La Liga finally kicks off in Spain again this evening after 93 days since matches were suspended on 12 March, with each of the top leagues 20 clubs to now play their final 11 games behind closed doors. There will be matches played nearly every day for the next 39 days – concluding on Sunday 19 July.
Sevilla host Real Betis this evening under strict health and safety guidelines against the Coronavirus (Covid-19) pandemic. The derby will be played with only 270 people allowed inside the stadium, including club players and staff, doctors and security personnel, club officials, as well as press and technicians.
Over the next 11 games, all players will be tested for Coronavirus within 24 hours of kick-off. Visiting teams will be using exclusive flights and hotels, before travelling to stadiums in two buses to ensure that social distancing is maintained. Home team players must arrive at the stadiums in their own cars.
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All players will have their temperatures taken before entering stadiums and must arrive wearing face masks and gloves. All communal areas such as changing rooms have to be disinfected before, during and after games.
La Liga president Javier Tebas said Weve planned everything to the last millimetre. He had previously said that cancellation of La Liga would have cost the clubs a billion euros – and that no team would have been spared.
Even with the season about to resume, Barcelona and Real Madrid have had to impose further pay cuts. Atletico Madrid also said they enforced a drop in wages to guarantee their future.
The Spanish government had insinuated that re-starting La Liga would be good for the countrys morale, with prime minister Pedro Sánchez often referring to the issue of its return in his televised addresses.
Some regions in Spain have moved faster through the governments four phase de-escalation of lockdown restrictions than others, and Tebas has said he is in favour of clubs bringing supporters back when they can.
The leagues initial timetable is for 30% of fans to return in September, 50% in November and 100% from January 2021.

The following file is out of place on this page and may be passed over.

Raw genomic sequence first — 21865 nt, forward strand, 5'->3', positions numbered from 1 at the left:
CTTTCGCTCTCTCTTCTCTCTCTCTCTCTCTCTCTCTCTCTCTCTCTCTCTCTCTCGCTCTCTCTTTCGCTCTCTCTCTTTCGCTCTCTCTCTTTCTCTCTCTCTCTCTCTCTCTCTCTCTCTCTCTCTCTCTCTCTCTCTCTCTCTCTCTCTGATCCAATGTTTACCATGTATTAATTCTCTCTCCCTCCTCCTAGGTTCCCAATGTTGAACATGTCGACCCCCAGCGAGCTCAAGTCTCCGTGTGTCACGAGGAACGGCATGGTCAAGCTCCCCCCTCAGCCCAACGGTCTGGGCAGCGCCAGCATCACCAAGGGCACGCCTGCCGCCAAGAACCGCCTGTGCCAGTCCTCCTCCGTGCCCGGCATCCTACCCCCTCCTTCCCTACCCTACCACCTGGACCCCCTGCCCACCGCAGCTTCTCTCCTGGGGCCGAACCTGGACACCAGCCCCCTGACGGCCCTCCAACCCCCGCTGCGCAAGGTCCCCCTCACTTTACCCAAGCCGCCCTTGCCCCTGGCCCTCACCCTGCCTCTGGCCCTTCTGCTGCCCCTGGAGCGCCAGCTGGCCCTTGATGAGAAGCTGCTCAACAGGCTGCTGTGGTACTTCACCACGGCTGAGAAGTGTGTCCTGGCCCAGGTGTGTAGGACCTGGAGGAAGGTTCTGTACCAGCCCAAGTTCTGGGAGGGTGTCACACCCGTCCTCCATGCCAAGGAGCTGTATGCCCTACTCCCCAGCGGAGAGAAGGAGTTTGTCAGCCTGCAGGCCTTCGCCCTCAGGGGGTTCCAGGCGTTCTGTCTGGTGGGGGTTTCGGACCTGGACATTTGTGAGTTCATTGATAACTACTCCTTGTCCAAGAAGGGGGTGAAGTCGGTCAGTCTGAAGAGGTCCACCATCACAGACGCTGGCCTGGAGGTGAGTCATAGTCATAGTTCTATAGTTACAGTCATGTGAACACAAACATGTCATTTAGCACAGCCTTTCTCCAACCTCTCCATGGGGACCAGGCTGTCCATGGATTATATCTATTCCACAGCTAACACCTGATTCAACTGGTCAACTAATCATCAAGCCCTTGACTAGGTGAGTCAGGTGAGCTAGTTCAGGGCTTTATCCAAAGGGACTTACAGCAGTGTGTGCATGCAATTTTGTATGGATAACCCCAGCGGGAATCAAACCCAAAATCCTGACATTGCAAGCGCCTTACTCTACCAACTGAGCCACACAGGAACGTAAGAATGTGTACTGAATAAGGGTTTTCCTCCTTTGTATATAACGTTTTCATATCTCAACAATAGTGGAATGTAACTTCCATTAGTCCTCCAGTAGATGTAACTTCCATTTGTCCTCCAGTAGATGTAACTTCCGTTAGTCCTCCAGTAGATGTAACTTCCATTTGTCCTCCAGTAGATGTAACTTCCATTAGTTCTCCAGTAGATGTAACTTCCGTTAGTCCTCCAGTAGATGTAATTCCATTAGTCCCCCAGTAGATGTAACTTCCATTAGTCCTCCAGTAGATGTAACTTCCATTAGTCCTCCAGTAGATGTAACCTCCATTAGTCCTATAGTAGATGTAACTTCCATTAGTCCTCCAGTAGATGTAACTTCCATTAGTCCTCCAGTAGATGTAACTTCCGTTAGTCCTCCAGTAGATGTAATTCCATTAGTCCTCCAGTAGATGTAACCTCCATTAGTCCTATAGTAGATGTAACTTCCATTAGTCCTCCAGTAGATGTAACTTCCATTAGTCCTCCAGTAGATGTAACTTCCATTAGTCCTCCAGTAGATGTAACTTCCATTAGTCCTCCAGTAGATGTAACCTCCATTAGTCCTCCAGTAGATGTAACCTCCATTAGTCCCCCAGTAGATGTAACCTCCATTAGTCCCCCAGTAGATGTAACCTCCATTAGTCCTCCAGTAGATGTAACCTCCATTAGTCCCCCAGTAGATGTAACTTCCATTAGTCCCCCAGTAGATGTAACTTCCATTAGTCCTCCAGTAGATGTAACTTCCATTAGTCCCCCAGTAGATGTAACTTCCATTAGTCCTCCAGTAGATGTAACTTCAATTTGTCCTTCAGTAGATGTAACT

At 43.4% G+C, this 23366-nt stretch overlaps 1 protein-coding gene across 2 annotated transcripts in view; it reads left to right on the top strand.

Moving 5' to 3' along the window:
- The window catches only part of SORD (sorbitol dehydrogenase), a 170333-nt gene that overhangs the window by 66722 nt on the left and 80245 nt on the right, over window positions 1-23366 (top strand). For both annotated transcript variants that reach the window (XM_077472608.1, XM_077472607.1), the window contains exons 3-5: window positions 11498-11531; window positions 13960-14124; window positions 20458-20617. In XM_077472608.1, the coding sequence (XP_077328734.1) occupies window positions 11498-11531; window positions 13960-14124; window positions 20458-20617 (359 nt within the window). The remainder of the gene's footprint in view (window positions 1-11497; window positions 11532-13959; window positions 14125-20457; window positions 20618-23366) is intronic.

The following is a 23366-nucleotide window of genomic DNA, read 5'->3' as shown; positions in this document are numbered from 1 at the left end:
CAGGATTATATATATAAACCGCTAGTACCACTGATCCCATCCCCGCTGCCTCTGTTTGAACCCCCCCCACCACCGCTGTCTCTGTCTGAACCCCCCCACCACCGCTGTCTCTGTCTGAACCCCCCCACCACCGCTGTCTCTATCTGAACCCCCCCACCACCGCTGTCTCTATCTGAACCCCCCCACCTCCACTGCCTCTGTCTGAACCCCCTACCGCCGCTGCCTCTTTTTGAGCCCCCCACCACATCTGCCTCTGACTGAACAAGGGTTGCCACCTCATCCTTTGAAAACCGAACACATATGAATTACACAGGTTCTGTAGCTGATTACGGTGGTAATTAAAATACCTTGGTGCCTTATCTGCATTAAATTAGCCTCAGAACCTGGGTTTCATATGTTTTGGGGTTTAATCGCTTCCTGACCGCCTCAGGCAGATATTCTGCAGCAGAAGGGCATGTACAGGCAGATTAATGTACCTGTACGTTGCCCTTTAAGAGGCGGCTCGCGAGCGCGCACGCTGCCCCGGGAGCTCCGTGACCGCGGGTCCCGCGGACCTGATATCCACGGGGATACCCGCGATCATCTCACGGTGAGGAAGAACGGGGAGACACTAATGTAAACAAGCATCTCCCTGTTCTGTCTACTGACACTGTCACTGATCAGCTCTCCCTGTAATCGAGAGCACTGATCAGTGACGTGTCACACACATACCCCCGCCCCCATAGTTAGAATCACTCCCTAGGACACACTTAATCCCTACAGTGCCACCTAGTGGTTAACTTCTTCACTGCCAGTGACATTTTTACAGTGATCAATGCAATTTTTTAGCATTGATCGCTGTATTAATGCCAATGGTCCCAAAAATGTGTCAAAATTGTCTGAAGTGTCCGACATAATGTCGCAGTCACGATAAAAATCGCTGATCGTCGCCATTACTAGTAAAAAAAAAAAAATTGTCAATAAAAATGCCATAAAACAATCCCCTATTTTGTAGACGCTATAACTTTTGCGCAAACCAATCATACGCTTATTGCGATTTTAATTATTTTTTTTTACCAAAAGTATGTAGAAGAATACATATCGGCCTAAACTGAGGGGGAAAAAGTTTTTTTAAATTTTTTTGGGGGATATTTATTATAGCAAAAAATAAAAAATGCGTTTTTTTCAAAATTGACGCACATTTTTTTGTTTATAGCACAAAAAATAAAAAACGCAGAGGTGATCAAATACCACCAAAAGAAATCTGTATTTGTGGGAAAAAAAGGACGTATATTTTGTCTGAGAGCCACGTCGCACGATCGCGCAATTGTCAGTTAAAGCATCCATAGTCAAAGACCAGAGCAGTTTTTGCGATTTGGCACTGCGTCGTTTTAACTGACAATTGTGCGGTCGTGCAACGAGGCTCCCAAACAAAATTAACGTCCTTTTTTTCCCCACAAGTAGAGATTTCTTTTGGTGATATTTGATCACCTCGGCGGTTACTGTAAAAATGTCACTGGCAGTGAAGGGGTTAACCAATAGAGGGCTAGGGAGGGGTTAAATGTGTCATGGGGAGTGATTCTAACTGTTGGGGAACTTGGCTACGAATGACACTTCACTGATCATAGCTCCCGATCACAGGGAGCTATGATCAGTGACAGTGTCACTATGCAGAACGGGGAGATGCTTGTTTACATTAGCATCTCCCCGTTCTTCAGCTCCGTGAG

In re-starting the matches from today, La Liga has had to work very closely with Spains regional health authorities, and in particular the central Health Ministry.
Tebas has insisted that the risk of infection once games are in play is practically zero given the amount of physical contact – but the summer heat in Spain is now a major consideration with regards kick-off times.
Fixture lists now come with temperature predictions and two kick-off times have already been adjusted. Five substitutes will be allowed instead of three, as well as two drinks breaks.
During the match, fans watching on TV will be able to choose to adopt a virtual experience that puts images of seated supporters wearing the colours of the home team in the stands.
There will also be artificial sound — taken from the computer game FIFA, using audio recorded from real matches — that will then be adapted according to the flow of each match
Tributes will be paid to the victims and heroes of the Coronavirus pandemic, in the form of a minutes silence before kick-off.
Little separates teams at both ends of La Liga
On the pitch itself, there is very little separating the teams at both ends of the league. Barcelona currently lie top, on 58 points, but hot on their heels are a Real Madrid side who are just two worse off than the Catalan giants.
But the title race certainly isnt the only focal point of interest during the final run-in of 11 games. The tussle for the European spots has never been so fierce. Sevilla are sitting in third after having enjoyed an outstanding campaign, but just one point behind the Andalusians are two sides that have proved that theyre real forces to be reckoned with: Real Sociedad and Getafe, tied on 46 points.
Coming in just behind them is Atletico Madrid, who are looking to gatecrash the top spots during the course of the 11 remaining matches.
As for the battle to avoid relegation, Mallorca, Leganes and Espanyol are the three sides to have amassed the fewest points so far this term. But with over 30 points still to play for, anything can change.
Barça will be playing their home matches in the biggest and emptiest stadium in Europe, after Real Madrid switch to a different home altogether.
Instead of their 81,000-capacity Santiago Bernabeu stadium in Madrid city-centre, which is under renovation this summer, Real Madrid will play at the 6,000-seater Alfredo di Stefano Stadium, usually the home of the clubs reserve and under-18 teams.
Last Saturday Barça had their first full training session back at Camp Nou – and Real Madrid have also been trying to acclimatise, with Zinedine Zidane overseeing regular meetings at their new ground.
Lionel Messi, Luis Suarez, Sergio Busquets, Gerard Pique, Sergi Roberto, Jordi Alba and Marc-Andre ter Stegen all played at an empty Camp Nou against Las Palmas in October 2017, when the club closed its doors in protest against the game being played during the political unrest and police action during the Catalan referendum.